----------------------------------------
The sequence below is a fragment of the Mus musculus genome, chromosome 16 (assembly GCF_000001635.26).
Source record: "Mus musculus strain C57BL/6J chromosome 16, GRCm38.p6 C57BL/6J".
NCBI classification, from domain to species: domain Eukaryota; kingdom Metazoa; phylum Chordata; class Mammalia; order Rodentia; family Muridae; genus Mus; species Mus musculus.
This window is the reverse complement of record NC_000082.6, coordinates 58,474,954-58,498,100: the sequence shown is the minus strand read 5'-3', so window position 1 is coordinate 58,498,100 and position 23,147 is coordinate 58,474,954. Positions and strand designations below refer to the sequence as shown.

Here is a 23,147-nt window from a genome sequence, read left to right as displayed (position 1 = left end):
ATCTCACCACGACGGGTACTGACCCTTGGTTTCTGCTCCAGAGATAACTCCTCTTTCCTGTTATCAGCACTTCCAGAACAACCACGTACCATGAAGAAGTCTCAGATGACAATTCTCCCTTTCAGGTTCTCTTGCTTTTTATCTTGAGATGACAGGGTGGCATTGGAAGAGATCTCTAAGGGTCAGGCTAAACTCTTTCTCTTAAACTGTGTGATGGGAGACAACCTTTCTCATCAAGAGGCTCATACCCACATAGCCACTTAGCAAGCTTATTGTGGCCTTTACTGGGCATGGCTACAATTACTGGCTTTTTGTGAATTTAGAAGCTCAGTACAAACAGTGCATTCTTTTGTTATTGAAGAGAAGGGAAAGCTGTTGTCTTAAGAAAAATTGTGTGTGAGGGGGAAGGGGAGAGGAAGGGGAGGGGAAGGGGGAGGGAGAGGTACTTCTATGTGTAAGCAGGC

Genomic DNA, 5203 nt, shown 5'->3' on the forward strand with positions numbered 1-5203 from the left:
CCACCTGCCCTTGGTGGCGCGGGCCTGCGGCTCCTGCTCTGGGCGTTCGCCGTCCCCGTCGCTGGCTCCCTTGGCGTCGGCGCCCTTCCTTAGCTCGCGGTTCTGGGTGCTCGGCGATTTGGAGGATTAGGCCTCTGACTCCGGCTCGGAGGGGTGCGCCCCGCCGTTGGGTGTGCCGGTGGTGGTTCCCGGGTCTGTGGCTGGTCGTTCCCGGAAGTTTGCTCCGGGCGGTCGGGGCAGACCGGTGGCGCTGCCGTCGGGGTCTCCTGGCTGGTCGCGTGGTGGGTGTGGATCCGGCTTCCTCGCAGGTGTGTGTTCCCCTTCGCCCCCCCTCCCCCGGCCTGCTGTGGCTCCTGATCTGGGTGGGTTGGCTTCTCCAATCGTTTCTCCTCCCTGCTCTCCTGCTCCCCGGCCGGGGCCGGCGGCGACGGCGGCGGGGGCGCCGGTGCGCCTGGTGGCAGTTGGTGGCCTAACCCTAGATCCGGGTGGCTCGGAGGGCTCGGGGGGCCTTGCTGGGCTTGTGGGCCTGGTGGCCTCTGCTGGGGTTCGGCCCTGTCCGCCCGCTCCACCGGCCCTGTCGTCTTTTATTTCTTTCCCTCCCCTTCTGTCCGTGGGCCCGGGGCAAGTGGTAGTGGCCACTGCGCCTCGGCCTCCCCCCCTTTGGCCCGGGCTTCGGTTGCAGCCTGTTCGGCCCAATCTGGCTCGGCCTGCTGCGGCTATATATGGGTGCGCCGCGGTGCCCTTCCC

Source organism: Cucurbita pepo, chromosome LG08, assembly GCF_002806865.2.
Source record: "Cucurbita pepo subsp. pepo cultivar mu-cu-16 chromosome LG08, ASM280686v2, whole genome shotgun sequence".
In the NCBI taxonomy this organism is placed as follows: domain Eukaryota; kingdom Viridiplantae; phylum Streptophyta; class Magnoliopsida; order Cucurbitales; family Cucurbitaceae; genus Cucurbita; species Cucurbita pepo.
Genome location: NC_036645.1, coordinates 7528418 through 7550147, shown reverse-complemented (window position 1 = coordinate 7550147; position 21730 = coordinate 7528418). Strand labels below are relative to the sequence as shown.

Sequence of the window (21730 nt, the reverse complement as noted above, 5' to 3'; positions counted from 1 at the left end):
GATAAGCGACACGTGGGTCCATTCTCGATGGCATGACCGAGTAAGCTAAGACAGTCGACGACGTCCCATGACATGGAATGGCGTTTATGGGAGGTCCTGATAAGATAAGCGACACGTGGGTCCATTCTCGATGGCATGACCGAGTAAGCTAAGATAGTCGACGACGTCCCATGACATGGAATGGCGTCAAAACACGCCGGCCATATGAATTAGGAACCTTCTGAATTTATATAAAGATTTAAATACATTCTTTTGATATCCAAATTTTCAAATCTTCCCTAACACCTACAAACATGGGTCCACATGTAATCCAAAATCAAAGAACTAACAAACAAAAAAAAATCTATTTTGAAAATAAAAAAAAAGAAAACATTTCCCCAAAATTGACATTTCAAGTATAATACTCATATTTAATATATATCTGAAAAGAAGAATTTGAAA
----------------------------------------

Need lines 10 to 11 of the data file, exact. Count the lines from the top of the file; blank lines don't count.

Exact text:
Source record: "Cucurbita pepo subsp. pepo cultivar mu-cu-16 chromosome LG08, ASM280686v2, whole genome shotgun sequence".
In the NCBI taxonomy this organism is placed as follows: domain Eukaryota; kingdom Viridiplantae; phylum Streptophyta; class Magnoliopsida; order Cucurbitales; family Cucurbitaceae; genus Cucurbita; species Cucurbita pepo.